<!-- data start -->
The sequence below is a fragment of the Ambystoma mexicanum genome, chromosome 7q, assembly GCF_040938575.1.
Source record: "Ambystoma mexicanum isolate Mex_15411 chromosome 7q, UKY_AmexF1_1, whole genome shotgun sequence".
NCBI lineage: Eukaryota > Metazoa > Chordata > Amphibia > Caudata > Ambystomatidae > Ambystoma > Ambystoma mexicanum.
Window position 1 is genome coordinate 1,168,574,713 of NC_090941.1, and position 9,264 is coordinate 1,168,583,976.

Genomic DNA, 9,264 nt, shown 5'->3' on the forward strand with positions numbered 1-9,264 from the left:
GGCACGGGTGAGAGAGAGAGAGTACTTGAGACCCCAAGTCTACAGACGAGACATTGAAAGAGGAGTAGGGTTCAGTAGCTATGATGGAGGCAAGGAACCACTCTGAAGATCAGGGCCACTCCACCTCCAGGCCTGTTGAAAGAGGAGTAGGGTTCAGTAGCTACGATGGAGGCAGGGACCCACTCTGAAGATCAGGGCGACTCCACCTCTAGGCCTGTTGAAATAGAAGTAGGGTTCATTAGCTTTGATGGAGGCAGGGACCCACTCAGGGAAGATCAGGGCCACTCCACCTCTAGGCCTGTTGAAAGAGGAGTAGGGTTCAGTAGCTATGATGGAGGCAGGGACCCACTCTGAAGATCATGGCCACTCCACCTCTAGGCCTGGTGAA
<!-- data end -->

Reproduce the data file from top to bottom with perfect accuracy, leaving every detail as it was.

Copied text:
The sequence below is a fragment of the Ambystoma mexicanum genome, chromosome 7q, assembly GCF_040938575.1.
Source record: "Ambystoma mexicanum isolate Mex_15411 chromosome 7q, UKY_AmexF1_1, whole genome shotgun sequence".
NCBI lineage: Eukaryota > Metazoa > Chordata > Amphibia > Caudata > Ambystomatidae > Ambystoma > Ambystoma mexicanum.
Window position 1 is genome coordinate 1,168,574,713 of NC_090941.1, and position 9,264 is coordinate 1,168,583,976.

Genomic DNA, 9,264 nt, shown 5'->3' on the forward strand with positions numbered 1-9,264 from the left:
GGCACGGGTGAGAGAGAGAGAGTACTTGAGACCCCAAGTCTACAGACGAGACATTGAAAGAGGAGTAGGGTTCAGTAGCTATGATGGAGGCAAGGAACCACTCTGAAGATCAGGGCCACTCCACCTCCAGGCCTGTTGAAAGAGGAGTAGGGTTCAGTAGCTACGATGGAGGCAGGGACCCACTCTGAAGATCAGGGCGACTCCACCTCTAGGCCTGTTGAAATAGAAGTAGGGTTCATTAGCTTTGATGGAGGCAGGGACCCACTCAGGGAAGATCAGGGCCACTCCACCTCTAGGCCTGTTGAAAGAGGAGTAGGGTTCAGTAGCTATGATGGAGGCAGGGACCCACTCTGAAGATCATGGCCACTCCACCTCTAGGCCTGGTGAA